“Honestly, this happens all the time so don’t worry. See? He did great during that contraction! It’s probably nothing. Or he might just have his cord twisted up somewhere. That happens sometimes – sometimes it’s just twisted around an arm or a leg, maybe his neck – but it’s completely normal and happens all the time. Ooops, lets see if we can move you around again. There, see? His heartbeat is back – totally great recovery there. I’m just going to go to the hall and call the doctor to let him know what’s going on. Don’t worry. It’s going to be good. I think you’re just progressing quickly maybe. I bet anything that’s what’s going on. This is completely normal. When he comes out, he might need to go straight to the table to be checked out instead of going to your chest first – that happens all the time so don’t worry if that happens. Most likely he will be back with you in just a minute or two! Isn’t it a beautiful day outside? Ooops, let’s move you back to that right side again, I think he liked that side a little better. Let me run to the hall and just update the doctor – no big deal at all.”
She was so chipper and casual about everything and I appreciated it. She was my rock and even though I didn’t believe her at all, I was grateful she was there with me. By this time John had joined us and was also trying to lighten the mood. He kept talking about random things to Emma as I sat there quietly, trembling away.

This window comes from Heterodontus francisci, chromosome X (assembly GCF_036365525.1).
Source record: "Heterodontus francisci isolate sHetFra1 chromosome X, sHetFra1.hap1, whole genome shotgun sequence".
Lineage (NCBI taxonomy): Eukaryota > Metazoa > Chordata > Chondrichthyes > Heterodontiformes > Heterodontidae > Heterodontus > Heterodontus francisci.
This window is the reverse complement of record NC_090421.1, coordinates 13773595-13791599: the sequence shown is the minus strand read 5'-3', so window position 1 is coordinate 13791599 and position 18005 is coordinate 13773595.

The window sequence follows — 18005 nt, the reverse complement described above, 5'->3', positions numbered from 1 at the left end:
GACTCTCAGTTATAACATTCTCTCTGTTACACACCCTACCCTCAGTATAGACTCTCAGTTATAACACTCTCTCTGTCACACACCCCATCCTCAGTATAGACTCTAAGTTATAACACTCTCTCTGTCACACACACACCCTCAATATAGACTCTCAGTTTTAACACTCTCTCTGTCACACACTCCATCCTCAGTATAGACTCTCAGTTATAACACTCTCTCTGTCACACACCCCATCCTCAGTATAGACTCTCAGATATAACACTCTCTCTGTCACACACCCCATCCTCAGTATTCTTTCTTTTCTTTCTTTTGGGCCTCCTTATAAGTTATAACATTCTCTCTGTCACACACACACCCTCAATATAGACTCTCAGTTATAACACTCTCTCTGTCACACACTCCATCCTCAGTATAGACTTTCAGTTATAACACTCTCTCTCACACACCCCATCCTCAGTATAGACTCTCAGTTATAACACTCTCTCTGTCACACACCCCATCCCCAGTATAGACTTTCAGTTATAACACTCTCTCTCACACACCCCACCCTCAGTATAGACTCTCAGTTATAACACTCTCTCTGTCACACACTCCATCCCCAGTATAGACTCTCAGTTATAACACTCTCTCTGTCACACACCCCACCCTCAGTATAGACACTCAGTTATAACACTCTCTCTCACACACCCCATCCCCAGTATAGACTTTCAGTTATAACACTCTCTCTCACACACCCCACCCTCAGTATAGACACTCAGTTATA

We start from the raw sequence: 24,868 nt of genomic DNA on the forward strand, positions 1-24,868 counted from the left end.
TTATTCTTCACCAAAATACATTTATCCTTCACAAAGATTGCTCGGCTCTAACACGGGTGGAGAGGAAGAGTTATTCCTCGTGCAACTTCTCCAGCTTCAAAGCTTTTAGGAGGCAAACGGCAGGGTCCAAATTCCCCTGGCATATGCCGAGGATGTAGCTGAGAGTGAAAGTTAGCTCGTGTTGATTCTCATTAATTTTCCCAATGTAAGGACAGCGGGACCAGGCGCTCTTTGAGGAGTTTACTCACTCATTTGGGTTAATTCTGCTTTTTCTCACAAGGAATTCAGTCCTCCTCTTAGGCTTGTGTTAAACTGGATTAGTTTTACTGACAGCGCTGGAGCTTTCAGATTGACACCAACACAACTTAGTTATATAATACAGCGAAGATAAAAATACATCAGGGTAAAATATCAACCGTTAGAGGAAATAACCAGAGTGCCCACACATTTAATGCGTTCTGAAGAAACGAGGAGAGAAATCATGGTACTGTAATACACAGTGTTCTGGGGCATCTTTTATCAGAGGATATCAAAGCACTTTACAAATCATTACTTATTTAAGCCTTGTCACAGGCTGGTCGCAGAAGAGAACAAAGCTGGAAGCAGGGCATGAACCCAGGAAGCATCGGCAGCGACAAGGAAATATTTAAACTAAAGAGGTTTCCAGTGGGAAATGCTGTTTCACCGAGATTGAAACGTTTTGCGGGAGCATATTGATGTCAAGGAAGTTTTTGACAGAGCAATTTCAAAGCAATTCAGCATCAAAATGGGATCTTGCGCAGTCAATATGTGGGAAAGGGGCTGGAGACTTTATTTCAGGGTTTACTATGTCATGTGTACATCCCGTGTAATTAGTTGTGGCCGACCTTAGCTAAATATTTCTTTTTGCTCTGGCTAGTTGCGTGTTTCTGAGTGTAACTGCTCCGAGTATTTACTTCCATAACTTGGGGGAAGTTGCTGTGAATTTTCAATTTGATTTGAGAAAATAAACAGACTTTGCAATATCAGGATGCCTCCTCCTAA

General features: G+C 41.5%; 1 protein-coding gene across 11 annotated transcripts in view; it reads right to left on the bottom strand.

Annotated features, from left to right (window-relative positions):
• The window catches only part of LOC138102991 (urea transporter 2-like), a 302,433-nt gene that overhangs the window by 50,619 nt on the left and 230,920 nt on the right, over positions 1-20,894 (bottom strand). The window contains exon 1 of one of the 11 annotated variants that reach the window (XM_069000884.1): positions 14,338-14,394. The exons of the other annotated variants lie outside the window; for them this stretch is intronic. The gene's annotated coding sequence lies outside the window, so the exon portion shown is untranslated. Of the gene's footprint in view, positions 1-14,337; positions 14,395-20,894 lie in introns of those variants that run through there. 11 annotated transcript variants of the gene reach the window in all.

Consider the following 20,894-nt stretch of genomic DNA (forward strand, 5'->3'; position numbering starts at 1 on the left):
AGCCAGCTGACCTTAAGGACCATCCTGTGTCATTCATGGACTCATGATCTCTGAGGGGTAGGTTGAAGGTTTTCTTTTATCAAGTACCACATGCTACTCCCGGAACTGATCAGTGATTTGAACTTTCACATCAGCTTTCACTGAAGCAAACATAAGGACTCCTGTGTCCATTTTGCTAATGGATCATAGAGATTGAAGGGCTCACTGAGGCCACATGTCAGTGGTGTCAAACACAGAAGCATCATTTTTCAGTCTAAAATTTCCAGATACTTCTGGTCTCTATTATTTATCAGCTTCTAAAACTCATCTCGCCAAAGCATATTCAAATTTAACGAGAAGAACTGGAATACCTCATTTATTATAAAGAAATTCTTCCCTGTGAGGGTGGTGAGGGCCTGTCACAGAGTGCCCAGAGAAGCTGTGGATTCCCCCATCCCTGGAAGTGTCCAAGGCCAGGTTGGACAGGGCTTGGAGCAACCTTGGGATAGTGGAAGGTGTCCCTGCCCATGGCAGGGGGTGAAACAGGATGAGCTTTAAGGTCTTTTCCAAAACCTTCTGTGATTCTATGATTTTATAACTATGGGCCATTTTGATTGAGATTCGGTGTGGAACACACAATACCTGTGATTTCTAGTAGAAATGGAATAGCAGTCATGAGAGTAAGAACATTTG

11:00 AM • Emma had called the doctor and come back in to let me know the game plan: they were going to attempt an amnioinfusion which is where they would add some fluid back into my uterus to try to get Tate to reposition himself off of his cord, which is what they believed was wrapped or kinked, causing the heart decelerations. Around that time, though, I started feeling some weird pressure down there so I mentioned it to my nurse. As we were still waiting on the doctor to show up for the amnioinfusion, Emma did a quick check and told me I had progressed to a 6 or 7 and that Tate had descended pretty low. She got so excited and started saying, “SEE? I told you you were going to go fast!”
11:15 AM • Just 15 minutes later, the pressure was intensifying so she checked me again and I was 9 centimeters! I’m not completely sure when the amnioinfusion was officially called off, but around this time they started prepping the room for me to push. It was happening SO fast, I was a little overwhelmed. I kept thinking to myself, “I just want a slow and steady labor and birth!” Just like last time, the beginning was slow and then my body just rushed through the end so fast haha! The doctor on call had just arrived, so they had me do 1-2 practice pushes while he suited up, and then it was go time.
The epidural was great – I couldn’t really feel pain, but I could feel a ton of pressure as I pushed. However, as Tate was crowning, the pain was overwhelming and unbearable! His head was halfway out and I was crying out in pain, begging for it to be done. It was the worst part of the whole thing, those few seconds. The nurses and doctors told me to just keep pushing – it was almost over! Without waiting for the next contraction, I did just that and his little body slipped out of me and into the world. I had pushed for only 8 minutes!